The Italian postal system and how to send letters and postcards from Italy that will get home before you do
A typical Italian mailbox. The slot on the left says "Per la città" (for the city). The slot on the right says "Per tutte le altre destinazioni" (for all other destinations). Unless you happen to have a friend in, in this case, Bologna, you always want to use that slot on the right.
\There really is quite little to say about the mail in Italy—except that you should call it "la posta."
Where to find stamps in Italy
You can get stamps (francobolli) not only at post offices, but at most tabacchi (tobacconists—any shop marked with a white-on-brown "T" sign), and many newsstands.
If you're in a major city or touristy area, they'll all know just exactly how much it'll cost you to send a postcard or letter to your home country. Just hold us your five postcards and say: "To USA?" (or wherever).
How much does it cost to mail a postcard or letter from Italy?
It costs €0.85 ($1) to send a postcard or standard letter from Italy to the United States or Canada (or anywhere else in the Americas; also to Africa or Asia); €0.65 ($1) to send letters from Italy to Europe and the UK; and €1 ($1) to send letters from Italy to Australia or New Zealand. (See box for more details.)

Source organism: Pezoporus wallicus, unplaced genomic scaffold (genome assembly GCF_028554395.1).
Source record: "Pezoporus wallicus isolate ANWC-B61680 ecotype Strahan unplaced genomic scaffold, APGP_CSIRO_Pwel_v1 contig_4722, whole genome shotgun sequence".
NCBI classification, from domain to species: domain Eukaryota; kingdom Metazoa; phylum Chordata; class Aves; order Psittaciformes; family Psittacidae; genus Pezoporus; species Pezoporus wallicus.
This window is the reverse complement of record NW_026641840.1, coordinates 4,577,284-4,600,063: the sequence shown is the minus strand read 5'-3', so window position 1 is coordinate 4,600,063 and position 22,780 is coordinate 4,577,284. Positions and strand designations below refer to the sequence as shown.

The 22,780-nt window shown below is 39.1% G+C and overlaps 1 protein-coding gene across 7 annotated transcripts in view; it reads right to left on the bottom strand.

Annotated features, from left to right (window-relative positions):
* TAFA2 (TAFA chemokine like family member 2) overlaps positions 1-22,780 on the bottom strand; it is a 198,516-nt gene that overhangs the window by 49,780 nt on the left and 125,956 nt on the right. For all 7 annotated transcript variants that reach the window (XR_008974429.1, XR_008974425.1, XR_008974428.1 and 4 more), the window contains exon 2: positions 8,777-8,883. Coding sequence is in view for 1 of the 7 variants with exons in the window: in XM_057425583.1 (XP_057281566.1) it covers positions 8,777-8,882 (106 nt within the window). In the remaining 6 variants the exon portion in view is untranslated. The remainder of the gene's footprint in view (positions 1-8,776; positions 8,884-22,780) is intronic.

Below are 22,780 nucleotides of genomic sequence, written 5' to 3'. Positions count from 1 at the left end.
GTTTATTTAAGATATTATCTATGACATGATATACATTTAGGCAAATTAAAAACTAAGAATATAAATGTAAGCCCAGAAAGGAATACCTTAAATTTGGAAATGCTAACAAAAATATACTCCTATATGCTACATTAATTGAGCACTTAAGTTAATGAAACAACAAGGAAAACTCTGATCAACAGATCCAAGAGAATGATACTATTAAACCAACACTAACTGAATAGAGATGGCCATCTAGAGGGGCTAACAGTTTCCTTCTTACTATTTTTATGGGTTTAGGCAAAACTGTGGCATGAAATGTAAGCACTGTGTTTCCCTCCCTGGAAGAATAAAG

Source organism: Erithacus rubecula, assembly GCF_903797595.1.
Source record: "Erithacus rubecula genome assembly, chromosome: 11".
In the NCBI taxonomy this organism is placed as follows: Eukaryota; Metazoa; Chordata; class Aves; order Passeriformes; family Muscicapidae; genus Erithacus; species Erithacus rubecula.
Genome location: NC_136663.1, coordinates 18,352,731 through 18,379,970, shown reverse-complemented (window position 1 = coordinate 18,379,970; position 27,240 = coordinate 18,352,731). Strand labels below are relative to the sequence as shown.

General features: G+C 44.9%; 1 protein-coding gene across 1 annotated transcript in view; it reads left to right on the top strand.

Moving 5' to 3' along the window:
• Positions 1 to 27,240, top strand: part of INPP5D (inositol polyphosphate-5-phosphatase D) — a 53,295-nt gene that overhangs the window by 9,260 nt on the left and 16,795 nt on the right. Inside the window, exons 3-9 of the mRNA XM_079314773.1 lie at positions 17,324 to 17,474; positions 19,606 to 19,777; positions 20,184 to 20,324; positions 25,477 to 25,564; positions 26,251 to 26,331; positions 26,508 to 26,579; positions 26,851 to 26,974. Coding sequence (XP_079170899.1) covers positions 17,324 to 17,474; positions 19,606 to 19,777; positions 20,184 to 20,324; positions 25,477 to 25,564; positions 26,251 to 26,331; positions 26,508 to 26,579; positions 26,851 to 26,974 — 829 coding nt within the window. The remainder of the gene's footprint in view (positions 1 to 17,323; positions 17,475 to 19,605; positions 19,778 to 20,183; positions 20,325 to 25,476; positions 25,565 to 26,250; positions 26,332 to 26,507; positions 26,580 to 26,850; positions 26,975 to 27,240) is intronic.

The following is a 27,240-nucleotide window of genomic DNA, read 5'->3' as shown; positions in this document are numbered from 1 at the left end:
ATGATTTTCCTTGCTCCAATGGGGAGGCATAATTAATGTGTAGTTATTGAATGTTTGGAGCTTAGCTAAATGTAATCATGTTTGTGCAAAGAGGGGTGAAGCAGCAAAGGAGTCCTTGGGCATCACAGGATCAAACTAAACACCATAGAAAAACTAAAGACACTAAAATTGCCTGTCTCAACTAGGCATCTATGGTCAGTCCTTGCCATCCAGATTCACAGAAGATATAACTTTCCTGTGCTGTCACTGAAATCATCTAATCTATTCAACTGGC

Italian postal rates*
- To elsewhere in Europe: €0.65 ($1)
- To the Americas, Africa, or Asia: €0.85 ($1)
- To Oceania: €1 ($1)
* For postcards or letters weighing up to 20 grams. Add about €0.80 ($1) for up to 50 grams.
How long it'll take the get there, on the other hand, is a different story.
The famously slow Italian postal system
Though things are a lot better than they were even ten years ago, when it wasn't uncommon for mail from Italy to America to take six weeks, the post can still be mighty slow, especially to our modern culture increasingly conditioned to the near instantaneous satisfaction that e-mail can provide.
Figure on letters and postcards sent from Italy to take 3–5 days at best, a week or two on average.
How can I receive mail in Italy?
If you need to receive mail in Italy, have it sent to any local post office in Italy (find addresses at www.poste.it) addressed to your name followed by the words "FERMOPOSTA." They'll hold it at the main post office in town for up to 30 days (then send it back if unclaimed); you'll have to pay a small fee to pick it up.